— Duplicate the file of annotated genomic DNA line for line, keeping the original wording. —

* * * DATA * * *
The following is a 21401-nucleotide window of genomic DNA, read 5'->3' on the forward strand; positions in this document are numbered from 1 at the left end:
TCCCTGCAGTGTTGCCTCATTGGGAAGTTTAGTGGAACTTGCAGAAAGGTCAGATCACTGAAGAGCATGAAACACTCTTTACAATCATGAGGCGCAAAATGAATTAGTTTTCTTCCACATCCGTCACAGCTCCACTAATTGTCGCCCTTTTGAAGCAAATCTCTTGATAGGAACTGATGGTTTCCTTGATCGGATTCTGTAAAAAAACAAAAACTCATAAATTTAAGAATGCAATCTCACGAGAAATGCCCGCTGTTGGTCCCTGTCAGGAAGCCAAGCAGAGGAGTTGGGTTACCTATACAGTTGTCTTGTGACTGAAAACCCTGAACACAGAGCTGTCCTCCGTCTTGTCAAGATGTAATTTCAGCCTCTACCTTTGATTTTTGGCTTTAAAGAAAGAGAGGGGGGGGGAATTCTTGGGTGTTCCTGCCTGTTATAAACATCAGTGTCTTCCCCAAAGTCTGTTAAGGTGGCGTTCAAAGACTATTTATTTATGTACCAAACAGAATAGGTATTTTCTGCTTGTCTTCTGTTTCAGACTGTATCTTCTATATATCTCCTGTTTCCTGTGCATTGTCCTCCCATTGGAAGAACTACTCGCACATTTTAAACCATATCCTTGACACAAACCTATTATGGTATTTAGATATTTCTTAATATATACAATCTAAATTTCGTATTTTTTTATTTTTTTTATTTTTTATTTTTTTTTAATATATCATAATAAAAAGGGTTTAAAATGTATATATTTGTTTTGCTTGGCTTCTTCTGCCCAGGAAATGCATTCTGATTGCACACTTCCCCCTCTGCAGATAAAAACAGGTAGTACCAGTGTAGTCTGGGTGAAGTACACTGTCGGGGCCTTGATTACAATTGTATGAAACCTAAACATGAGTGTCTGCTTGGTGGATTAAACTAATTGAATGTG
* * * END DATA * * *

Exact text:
The following is a 21401-nucleotide window of genomic DNA, read 5'->3' on the forward strand; positions in this document are numbered from 1 at the left end:
TCCCTGCAGTGTTGCCTCATTGGGAAGTTTAGTGGAACTTGCAGAAAGGTCAGATCACTGAAGAGCATGAAACACTCTTTACAATCATGAGGCGCAAAATGAATTAGTTTTCTTCCACATCCGTCACAGCTCCACTAATTGTCGCCCTTTTGAAGCAAATCTCTTGATAGGAACTGATGGTTTCCTTGATCGGATTCTGTAAAAAAACAAAAACTCATAAATTTAAGAATGCAATCTCACGAGAAATGCCCGCTGTTGGTCCCTGTCAGGAAGCCAAGCAGAGGAGTTGGGTTACCTATACAGTTGTCTTGTGACTGAAAACCCTGAACACAGAGCTGTCCTCCGTCTTGTCAAGATGTAATTTCAGCCTCTACCTTTGATTTTTGGCTTTAAAGAAAGAGAGGGGGGGGGAATTCTTGGGTGTTCCTGCCTGTTATAAACATCAGTGTCTTCCCCAAAGTCTGTTAAGGTGGCGTTCAAAGACTATTTATTTATGTACCAAACAGAATAGGTATTTTCTGCTTGTCTTCTGTTTCAGACTGTATCTTCTATATATCTCCTGTTTCCTGTGCATTGTCCTCCCATTGGAAGAACTACTCGCACATTTTAAACCATATCCTTGACACAAACCTATTATGGTATTTAGATATTTCTTAATATATACAATCTAAATTTCGTATTTTTTTATTTTTTTTATTTTTTATTTTTTTTTAATATATCATAATAAAAAGGGTTTAAAATGTATATATTTGTTTTGCTTGGCTTCTTCTGCCCAGGAAATGCATTCTGATTGCACACTTCCCCCTCTGCAGATAAAAACAGGTAGTACCAGTGTAGTCTGGGTGAAGTACACTGTCGGGGCCTTGATTACAATTGTATGAAACCTAAACATGAGTGTCTGCTTGGTGGATTAAACTAATTGAATGTG